In 1967, preceding the Six Day War, the Rebbe introduced what was to be the first of the ten "mitzvah campaigns" ("mivtzaim") — the campaign to don tefillin with all Jews. At the time, an acquaintance asked me why the Rebbe had chosen particularly tefillin. "Why not a more universal mitzvah, such as kosher?" he asked.

Later that year, when in yechidut (as a private audience with the Rebbe is called), I asked the Rebbe why he had chosen tefillin. The Rebbe told me that there were two reasons for his choice. The first reason is that there is a passage in the Talmudic tractate of Rosh Hashanah which says that once a Jew wears tefillin on his head — even one time in his life — he falls into a different category as a Jew. The second reason the Rebbe gave was that, "When a Jew in Miami sees pictures of Jews at the Western Wall wearing tefillin, he gets an urge to put on tefillin himself."

In 1974, I received a call from an American who many years previously had been doing business in England and had been a client of my accountancy firm. This person was now in business in Miami, and his firm's accountant wanted to discuss certain aspects of their business with me. Would it be possible for me to come to Miami and have a meeting with him?

I agreed and some weeks later went to Miami. I arrived very late at night; we had scheduled an early breakfast meeting for the next day. I stayed in an apartment adjoining that of my client. The next morning my client's partner, thinking that, being jet-lagged I might oversleep, knocked at my door and receiving no answer came in to wake me. He saw me praying in prayer shawl and tefillin and went out.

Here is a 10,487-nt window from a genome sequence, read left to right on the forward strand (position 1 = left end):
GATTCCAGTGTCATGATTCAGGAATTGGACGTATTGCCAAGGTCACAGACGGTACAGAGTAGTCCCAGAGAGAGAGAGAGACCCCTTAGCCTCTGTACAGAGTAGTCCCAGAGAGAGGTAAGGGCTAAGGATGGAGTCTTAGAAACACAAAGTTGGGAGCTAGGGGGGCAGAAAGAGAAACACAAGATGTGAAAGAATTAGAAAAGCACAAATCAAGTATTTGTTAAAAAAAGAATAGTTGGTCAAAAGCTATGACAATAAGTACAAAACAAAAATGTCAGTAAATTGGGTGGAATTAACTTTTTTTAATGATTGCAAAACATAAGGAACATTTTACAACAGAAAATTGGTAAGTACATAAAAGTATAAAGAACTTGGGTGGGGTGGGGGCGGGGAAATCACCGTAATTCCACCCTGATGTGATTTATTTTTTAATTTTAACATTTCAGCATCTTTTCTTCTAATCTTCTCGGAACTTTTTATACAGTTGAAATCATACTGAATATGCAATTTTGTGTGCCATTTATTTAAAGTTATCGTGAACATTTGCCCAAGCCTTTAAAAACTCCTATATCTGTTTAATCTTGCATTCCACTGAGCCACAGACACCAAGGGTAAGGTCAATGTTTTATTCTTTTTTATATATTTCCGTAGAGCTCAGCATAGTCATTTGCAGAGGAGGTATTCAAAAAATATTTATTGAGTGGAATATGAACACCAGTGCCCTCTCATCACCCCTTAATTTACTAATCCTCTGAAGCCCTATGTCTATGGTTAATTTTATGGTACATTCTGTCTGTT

The American accountant, who was Jewish, arrived for the meeting and everyone sat down to breakfast. I only had some orange juice. The accountant enquired why I wasn't eating and my client said that I only ate kosher. The American accountant expressed surprise, so the other person related how he went to call me for the meeting and found me praying in a prayer shawl and with 'things' on my head.

"You put on tefillin?" the American accountant asked.

"Yes!" I answered. "Don't you?"

"I haven't put on tefillin since I was Bar Mitzvah in New York fifty years ago," he said. "But recently I saw a photograph of Jews at the Western Wall wearing tefillin and had an urge to put on tefillin myself."

Almost the exact words that the Rebbe had said to me more than seven years earlier.

After the meeting he put on tefillin in my apartment.